Jeremy backed away from Sam, and toward the freezer room doors. Sam stood with his arms folded, solemn smile on his face. “I’m sorry I got Odette’s first,” he said. “I know you two had a relationship of sorts. But she was mine first and just couldn’t resist. She practically asked me to tear it out of her.  But you know that. You were there.”

I did no such thing. Didn’t have time to say much before, and its hard to speak with ice cold finger literally wrapped around your heart. Sam got under my skin, but all I could do was watch. In the silence following his words watched Sam’s face, pale and devilishly handsome and wreathed in shadow. One corner of his lip curled.

The gun in Jeremy’s hand spoke, but he should have known better than to shoot it one-handed. The recoil slammed his shoulder back and the bullet went wide then punched a hole in the wall The gun made its explosive sound. Jeremy’s arm flared with pain from wrist to shoulder.

Sam’s smile vanished, replaced by a vicious grin. In a burst of shadows that flowed from him in all directions, he rushed forward and slammed into Jeremy, bowling him off his feet. Jeremy’s a strong guy. Sam’s got inches on him, but more importantly, Sam must have been invoking some sort of greater power. Jeremy sailed through the double doors to the freezer room, flinging them open in the process.

He hit the first empty gurney in the room and knocked it over. Jeremy’s back and shoulders screamed. His gun skidded away across the floor to one side of the room and came to rest by a black boot. He kept his grip on the witch dagger, and the scroll case pressed into his side. He lurched forward as he sat up. Zombies lined the walls. The scroll could be good here. It could take out all these Zs in a second.

Sam started to advance on him as the doors swung shut. He moved like a big cat, lethal and beautiful.

“Odette, he wants my heart too.” Jeremy grunted with pain and climbed to his feet. His head spun from the sudden elevation.

He could barely stand. I’m no ace at astral projection, and I’m a beginner at possession, but I know the basics.

“Hon, I’m taking over.”

I didn’t wait for permission. Jeremy’s eyes glowed my color, red, under my influence. Already being in his head, I tweaked his flares of pain with a gentle touch as they hit me. I felt them. I took them for myself. Could have screamed, but no voice at the moment. It wasn’t full on possession, but it would do for the moment to freshen him up. Zombies closed in around Jeremy. With a couple of quick thrusts of the witch dagger he disenchanted all of them.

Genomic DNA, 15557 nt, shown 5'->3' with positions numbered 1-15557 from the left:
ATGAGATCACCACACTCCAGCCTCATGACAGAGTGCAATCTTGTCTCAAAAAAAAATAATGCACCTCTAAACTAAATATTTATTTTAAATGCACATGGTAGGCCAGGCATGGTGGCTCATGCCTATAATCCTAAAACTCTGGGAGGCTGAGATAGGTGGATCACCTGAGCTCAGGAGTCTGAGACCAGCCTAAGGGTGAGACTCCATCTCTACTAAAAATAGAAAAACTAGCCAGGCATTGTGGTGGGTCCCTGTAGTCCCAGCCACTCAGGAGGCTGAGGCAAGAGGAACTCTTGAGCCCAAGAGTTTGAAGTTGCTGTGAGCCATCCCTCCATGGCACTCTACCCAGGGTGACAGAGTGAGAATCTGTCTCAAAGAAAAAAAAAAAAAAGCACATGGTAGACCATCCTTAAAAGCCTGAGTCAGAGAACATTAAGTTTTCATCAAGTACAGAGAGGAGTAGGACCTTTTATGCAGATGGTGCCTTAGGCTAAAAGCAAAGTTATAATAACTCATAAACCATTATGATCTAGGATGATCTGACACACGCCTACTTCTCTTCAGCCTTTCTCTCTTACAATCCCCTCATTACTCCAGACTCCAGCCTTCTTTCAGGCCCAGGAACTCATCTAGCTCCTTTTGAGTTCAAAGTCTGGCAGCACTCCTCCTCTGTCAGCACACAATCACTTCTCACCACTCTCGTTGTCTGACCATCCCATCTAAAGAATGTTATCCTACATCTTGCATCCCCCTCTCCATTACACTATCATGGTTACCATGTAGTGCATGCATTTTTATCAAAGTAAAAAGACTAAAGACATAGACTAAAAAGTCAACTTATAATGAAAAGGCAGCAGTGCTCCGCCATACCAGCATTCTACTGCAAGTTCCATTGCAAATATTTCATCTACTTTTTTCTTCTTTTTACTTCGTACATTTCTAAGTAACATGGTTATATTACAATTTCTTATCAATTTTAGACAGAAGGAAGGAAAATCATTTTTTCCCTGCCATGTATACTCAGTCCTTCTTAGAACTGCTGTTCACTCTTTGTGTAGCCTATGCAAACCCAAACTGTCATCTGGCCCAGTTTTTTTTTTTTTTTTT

Undead turned to regular dead. They fell.

He stood, looking around, confused by the sudden clarity. “Thanks.”

“Not done yet.” I nudged on his motor cortex. His legs carried him around the gurneys that formed a circle in the center of the room. Something dug at the back of my mind just as the cold started to make Jeremy’s skin turn to goosebumps. We’re close.

My heart was in the room. A girl can always tell.

Sam threw the doors open. He had sure taken his sweet time getting to the room. Now that he was inside, things could get a lot tougher. Jeremy turned to face Sam. The poison master towered over him.

“I think my hearts behind us,” I said.

Good to know, he replied without a sound. His breath misted before him. “Sam, I don’t know what you’re doing. But I don’t care.”

“What do you think I’m doing?” Sam stopped beside the gurney Jeremy had knocked over when Sam hit him. “I’m cleaning up the neighborhood.”

“You’re breaking the law. Killing other necromancers. Keeping hearts on ice.”

That’s my Jeremy, always got justice on his mind. “Hon, buying time won’t work without a plan.”

Think one up, then! He sure got demanding all of a sudden.

I stared through Jeremy’s eye at Sam as Jeremy back into the center of the circle of gurneys. The four remaining Zombies couldn’t easily get him in there because of the obstacle posed by the carts. Too dumb to push them out of the way, what with the wheels and all. They simply waited, eyes glowing green with Sam’s command.

A little orange sports cooler sat in the center of the circle. I could practically feel my heart in side, even with it frozen in ice.

“That’s it,” I said. “Jeremy, my heart is in that cooler.”

“You sure?” he muttered.

“Baby, it’s my own heart.

Sam’s lip curled. Jeremy knelt, and picked up the cooler. It was light on his muscles. Good because his shooting arm still throbbed with pain.

“Talking to someone?” Sam asked. “Funny. I don’t hear any voices on the wind. But judging by your eyes earlier you have a passenger.”

“Funny,” Jeremy smirked. “But I’m just a mess in your neighborhood. So I don’t think I’ll share.”

“So. Odette isn’t gone yet.” Sam’s face darkened. “I hoped her death would be quick.”

Jeremy glared at Sam, heart hammering, pulse pounding. “You bastard. What’s your game?”

“I thought you didn’t care?” Sam motioned with one hand. His zombies closed in on either side of Jeremy and started pulling at the gurneys, trying to knock them over.

Jeremy don’t let him get to you.”

He scowled. Intense dark eyes fixed on Sam’s green ones. “Try me.”

“Cleaning up the town is just bonus.” Sam’s eyes glimmered as they locked with Jeremy’s. “The hearts of mages are where our power comes from. They can be used to gain access to realms beyond this one.”

And here I thought I was a girl caught in the middle of two guys. I’m actually kinda disappointed.